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Respekt: Czech euro adoption promoters use poor arguments

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Prague, Oct 16 (CTK) – ANO leader Andrej Babis realised that euro is unpopular among Czechs and so the right-wing TOP 09 is the only party that ardently promotes euro adoption before the general election, but its arguments are poor, Marek Svehla writes in weekly Respekt out on Monday.

It is no wonder that the arguments presented for the introduction of the euro in the country seem to have little impact on society, he says.

Travelling abroad is easier with the euro, but most Czechs go abroad only seldom or not at all, Svehla writes, dismissing the first argument as too irrelevant.

Prices in Czech, Austrian and German supermarkets would be easy to compare if they all were in euros, but only a small part of Czechs live close to the border to be able to do their shopping regularly in the euro zone, Svehla writes.

The argument that it is economically advantageous to join the euro zone is disputable. The euro would be certainly an advantage for Czech exporters, but otherwise both the advocates and the opponents of the euro adoption produce their own statistics to prove their claims, Svehla writes.

He says the most frequent argument is that the Czech Republic will not become part of the hard core of the European Union without adopting the euro and that Czechs will not have a chance to decide on the future of Europe.

But how many Czechs really wish to have influence in the EU? Has Prague ever applied any such influence? Has the country ever missed it? And, last but not least, how big would such an influence be given the small size of the Czech Republic? Svehla writes.

This issue is too abstract to make somebody long for the euro. Common sense tells most Czechs that the euro is not something they would need, he says.

Moreover, even those who want pay in euros in the Czech Republic often primarily want Europe to have influence on Prague rather than Prague on Europe, Svehla writes.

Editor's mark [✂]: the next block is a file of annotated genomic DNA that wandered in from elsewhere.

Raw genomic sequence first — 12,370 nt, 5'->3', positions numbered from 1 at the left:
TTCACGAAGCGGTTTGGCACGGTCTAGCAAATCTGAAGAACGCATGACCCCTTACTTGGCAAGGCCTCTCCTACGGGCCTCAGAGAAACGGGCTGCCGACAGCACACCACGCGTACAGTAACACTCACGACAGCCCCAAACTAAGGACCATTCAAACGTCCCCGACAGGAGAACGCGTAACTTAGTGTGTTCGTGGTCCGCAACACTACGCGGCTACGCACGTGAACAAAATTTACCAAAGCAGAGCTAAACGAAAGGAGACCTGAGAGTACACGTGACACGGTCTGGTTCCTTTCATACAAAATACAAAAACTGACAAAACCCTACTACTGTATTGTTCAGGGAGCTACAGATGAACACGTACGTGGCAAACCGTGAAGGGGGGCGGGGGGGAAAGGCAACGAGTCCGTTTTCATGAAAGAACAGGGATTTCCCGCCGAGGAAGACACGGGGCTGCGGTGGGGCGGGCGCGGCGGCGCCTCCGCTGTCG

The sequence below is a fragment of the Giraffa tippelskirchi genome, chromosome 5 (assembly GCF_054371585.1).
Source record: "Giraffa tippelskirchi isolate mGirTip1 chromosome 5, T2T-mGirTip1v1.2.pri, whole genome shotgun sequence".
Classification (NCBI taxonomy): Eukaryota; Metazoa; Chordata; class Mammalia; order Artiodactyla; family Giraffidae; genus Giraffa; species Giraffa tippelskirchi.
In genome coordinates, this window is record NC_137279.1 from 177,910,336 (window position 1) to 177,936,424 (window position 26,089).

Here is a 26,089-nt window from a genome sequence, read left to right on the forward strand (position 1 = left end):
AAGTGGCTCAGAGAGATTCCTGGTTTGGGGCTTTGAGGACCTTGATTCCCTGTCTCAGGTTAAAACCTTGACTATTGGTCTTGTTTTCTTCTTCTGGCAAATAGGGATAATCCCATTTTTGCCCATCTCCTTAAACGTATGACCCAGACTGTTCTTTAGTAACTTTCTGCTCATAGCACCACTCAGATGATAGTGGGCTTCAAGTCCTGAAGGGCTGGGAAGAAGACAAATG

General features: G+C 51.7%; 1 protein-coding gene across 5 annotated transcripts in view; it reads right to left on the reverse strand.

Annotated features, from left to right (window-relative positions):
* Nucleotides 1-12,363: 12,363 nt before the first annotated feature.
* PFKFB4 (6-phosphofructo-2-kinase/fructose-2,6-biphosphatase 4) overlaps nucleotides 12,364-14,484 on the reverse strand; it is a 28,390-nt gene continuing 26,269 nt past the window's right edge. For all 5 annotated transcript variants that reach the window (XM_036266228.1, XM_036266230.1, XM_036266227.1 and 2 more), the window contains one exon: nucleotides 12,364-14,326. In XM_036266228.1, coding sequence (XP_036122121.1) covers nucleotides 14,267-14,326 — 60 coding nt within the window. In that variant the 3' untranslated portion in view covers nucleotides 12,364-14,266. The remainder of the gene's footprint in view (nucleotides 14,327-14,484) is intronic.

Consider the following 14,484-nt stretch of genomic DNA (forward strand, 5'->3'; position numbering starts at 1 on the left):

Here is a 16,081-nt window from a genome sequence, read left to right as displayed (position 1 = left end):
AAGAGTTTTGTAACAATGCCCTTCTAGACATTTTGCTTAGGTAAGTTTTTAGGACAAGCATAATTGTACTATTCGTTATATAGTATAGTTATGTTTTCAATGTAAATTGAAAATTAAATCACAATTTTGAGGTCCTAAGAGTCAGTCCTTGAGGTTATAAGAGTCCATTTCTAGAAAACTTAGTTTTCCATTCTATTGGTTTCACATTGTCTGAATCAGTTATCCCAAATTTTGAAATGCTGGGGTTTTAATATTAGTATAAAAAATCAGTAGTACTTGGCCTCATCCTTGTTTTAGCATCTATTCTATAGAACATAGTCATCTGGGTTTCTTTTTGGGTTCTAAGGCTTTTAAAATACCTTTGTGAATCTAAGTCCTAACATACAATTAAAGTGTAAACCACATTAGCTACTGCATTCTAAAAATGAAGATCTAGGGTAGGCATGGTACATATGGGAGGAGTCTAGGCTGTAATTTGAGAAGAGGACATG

The Czech opponents of euro adoption like to give Sweden and Denmark as examples of the countries they have their own currencies and are prosperous. But they either know that this argument is false or they do not understand the position of their homeland, Svehla writes.

He says the Swedish and Danish history and position on the geopolitical map is very different from those of the Czech Republic, which is not a confident, traditionally free country and an integral part of the West, unlike them.

In the context of euro adoption, the Czech Republic is similar to the Baltic states, having a similar modern history and facing similar possible threats in future. The Baltic states adopted the euro not to influence Europe but to firmly cling to Europe, namely its western, prosperous, more secure and more stable part, Svehla writes.

And this is also the case of the Czech Republic: the euro should be its anchor in the region of prosperity and stability, he adds.

The opponents of the joint currency like to predict the disintegration of the euro zone or the whole EU. This may happen, nothing lasts forever. Paradoxically, this risk, however small, is also an argument for joining the euro zone and other Western alliances because the Western countries tested their cooperation and it worked and they would establish a new organisation, Svehla writes.

If the Czech Republic does not strive to belong to the alliance of cooperating free rich countries, it will belong somewhere else, and it is clear where, Svehla says, hinting at Russia and adding that adoption of the euro is the best instrument to avoid such a future.

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